I Know Why The Caged Bird Sings - ORP

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I Know Why The Caged Bird Sings - ORP

In the novel, "I Know Why The Caged Bird Sings" by Maya Angelou, the young girl, Angelou herself goes through life pondering her self worth. In a world filled with segregation, the praise for white beauty, and teenage insecurities. In the beginning of the story, Angelou had said, "Wouldn't they be surprised when one day I woke up out of my black ugly dream" (2) because she desired to be someone she is not (a white girl), along with abusing her self-worth by believing that she truly is ugly. It isn't any different from today's society where girls feel as they are not as "beautiful" as what some may say/see. But that all changes when someone comes into your life and teaches you self-love and in this case of the story, it was the baby Angelou carried.

Rio RavalThaler, P5Nov. 24, 2015Outside Reading Project

I Know Why The Caged Bird Sings by Maya Angelou

"She encountered change, just for her."

After reading, "I Know Why The Caged Bird Sings" it was quite inspiring. Angelou wrote about her childhood to the age of sixteen and the hardships she had faced.Through her writing you could signify the raw truth of racism, and rape. We live in a society where no one is perfect, nor do we have perfect lives. Angelou was one of many, that lived and breathed imperfection. So as I type this, I rate her novel a five. Angelou wrote each chapter like a teaser, intrigued by every line and word. But we as readers, realize the hard truth of an African-American girl that reading her words from her experience is unpleasant yet true. I highly recommend reading this novel, if you're a person who prefers raw truth than sugar coats.

Marguerite Johnson aka: Maya, is a girl who grew up insecure and felt out of place. As a child, she had once thought, "I knew immediately why she had sent me away. She was too beautiful to have children. I had never seen a woman as pretty as she who was called "Mother." (50) Without a parental figure, all she had was her brother Bailey. Along the lines, she finally finds herself. With her gapped teeth, small eyes, dry skinned, and love for books. She soon develops a passion for writing influenced by Bertha Flowers. Bailey Johnson is Maya's older brother. Ever since they were young, Bailey was known to be a future stud. With his curly black hair, smooth dark skin, and intelligence he had the full package. But in the cases of love, he felt that it was absent, especially from his mother. The Johnson sibilings felt as they were never worthy for their mother. "In later years I asked her if she loved me and she brushed me off with: "God is love. Just worry about whether you're being a good girl, then He will love you." (46) It was somehow morally wrong that their couldn't say it, especially to her own child. Bertha Flowers is an influential woman in Maya's life. After Maya was raped, her grandmother told Flower's about her reading. Reading was good but in the terms of Flower's, it wasn't good enough. "Words mean more than what is set down on paper. It takes the human voice to infuse them with the shades of deeper meaning. (82) Flowers read a portion of, "A Tale of Two Cities", and suddenly brought her out of her shell. Maya had thought, "It occured to me that she expected a response. The sweet vanilla flavor was still on my tongue and her reading was a wonder in my ears. I had to speak." (84) With Flower's love for teaching she introduced Maya to poetry, which eventually became the start of Maya's love for literatute.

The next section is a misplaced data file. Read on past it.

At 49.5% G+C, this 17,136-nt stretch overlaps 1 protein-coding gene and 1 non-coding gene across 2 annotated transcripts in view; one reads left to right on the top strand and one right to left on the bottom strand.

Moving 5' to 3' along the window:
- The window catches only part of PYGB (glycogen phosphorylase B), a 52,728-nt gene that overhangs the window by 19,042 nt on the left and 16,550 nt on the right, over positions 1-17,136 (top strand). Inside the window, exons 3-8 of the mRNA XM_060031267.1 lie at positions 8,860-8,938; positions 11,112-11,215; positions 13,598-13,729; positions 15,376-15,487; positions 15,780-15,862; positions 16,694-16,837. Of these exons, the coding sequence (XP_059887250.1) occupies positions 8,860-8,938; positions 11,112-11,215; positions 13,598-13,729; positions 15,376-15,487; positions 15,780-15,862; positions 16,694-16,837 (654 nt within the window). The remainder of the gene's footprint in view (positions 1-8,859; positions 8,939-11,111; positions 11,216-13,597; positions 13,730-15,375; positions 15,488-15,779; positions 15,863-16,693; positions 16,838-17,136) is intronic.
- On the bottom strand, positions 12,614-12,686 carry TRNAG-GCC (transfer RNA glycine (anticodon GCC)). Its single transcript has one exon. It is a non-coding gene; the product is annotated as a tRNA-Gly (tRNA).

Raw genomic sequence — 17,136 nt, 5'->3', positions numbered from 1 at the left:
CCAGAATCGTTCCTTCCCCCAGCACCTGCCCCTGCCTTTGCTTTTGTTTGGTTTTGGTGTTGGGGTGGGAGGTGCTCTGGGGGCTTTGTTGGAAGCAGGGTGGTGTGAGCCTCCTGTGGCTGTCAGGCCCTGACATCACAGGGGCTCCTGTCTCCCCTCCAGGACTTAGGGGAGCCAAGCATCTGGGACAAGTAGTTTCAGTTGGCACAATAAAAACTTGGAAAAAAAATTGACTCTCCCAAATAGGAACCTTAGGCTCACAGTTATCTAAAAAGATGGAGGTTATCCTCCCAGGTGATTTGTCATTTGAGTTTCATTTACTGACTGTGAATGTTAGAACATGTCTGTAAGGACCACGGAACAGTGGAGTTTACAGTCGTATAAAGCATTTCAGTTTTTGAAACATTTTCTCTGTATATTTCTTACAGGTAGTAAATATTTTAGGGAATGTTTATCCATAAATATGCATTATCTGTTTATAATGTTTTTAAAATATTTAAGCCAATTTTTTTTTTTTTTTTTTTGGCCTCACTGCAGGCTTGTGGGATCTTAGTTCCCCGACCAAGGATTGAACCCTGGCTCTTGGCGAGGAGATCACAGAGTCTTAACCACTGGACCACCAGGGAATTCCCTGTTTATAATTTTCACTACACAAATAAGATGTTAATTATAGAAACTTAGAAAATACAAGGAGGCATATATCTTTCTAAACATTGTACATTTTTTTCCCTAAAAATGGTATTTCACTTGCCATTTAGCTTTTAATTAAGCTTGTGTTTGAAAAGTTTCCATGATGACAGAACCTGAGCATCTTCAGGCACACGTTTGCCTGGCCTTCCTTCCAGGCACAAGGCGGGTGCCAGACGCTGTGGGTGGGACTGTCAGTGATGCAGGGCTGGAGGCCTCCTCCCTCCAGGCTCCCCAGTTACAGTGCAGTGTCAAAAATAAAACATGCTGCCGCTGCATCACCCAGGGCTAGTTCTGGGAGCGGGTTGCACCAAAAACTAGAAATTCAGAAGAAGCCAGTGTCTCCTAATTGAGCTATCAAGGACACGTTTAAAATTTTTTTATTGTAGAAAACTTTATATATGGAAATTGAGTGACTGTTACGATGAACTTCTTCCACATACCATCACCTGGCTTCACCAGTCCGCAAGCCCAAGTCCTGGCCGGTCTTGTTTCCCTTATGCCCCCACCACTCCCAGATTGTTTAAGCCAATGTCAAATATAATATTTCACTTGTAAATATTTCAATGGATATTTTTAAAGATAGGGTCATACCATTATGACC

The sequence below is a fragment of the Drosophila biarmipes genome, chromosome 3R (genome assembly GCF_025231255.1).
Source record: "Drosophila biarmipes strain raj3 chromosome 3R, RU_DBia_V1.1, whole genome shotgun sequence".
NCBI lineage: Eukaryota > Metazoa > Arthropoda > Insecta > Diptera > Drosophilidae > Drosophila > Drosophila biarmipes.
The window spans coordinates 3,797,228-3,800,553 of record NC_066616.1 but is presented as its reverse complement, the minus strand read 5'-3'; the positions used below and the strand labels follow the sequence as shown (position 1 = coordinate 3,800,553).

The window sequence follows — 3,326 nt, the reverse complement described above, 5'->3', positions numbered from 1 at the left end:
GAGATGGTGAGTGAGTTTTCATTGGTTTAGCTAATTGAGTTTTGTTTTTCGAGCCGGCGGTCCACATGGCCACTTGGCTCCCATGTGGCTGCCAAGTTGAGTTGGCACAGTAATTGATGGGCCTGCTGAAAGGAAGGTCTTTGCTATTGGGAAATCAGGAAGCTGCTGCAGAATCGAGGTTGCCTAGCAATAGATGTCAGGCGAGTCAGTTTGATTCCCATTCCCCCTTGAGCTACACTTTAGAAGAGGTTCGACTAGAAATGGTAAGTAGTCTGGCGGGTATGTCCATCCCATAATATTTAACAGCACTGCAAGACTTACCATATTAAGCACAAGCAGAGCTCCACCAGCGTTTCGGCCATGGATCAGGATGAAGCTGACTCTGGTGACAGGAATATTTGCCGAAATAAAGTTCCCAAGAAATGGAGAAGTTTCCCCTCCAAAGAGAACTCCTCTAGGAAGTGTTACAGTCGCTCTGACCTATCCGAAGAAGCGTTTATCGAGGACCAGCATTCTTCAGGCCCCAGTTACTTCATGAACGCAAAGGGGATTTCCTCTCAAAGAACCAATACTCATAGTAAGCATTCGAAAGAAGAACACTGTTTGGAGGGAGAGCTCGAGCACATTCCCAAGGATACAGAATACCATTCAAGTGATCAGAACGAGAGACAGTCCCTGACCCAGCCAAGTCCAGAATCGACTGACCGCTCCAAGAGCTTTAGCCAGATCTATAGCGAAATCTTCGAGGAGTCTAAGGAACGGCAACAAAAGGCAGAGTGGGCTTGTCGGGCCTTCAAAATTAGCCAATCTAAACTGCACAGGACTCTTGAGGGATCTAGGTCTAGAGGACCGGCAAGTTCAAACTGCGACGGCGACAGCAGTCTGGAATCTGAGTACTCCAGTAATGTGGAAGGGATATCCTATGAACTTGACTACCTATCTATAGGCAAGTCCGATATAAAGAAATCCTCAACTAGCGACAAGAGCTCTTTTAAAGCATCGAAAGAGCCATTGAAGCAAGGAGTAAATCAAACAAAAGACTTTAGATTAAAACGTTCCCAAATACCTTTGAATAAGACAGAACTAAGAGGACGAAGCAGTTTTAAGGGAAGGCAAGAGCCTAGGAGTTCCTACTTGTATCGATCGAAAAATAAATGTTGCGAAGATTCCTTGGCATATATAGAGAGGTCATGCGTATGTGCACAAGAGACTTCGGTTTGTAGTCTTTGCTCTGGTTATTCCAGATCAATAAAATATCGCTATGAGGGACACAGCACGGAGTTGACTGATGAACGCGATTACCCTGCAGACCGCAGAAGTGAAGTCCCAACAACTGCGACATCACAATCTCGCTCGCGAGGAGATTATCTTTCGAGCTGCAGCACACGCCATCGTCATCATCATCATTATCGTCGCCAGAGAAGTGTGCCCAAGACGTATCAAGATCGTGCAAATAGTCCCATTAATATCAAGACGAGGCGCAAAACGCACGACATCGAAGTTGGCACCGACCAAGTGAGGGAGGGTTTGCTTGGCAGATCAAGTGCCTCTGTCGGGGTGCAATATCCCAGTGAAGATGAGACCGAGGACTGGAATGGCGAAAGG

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In the 1930's nothing was ever easy espcially for a black girl like Marguerite. In the time of chaos; the Great Depression and segregation in the South. It was time for the Johnson sibilings to flee Stamps, Arkansas, and off they went with their father to see their mother. "I had decided that St.Louis was a foreign country."(58) Stamps and St.Louis were nothing alike, it wasn't exactly the place to raise a family. And to make matters worst it traumatized the Johnson sibilings; Marguerite was molested and raped, as Bailey developed to stutter. No place was like home except for San Francisco, California. Marguerite had thought, "In San Francisco, for the first time, I perceived myself as part of something."(179) During this time, black people were finally being accepted. Migrants from the South would come up and spread their ideas and ambition, and of course earn money.



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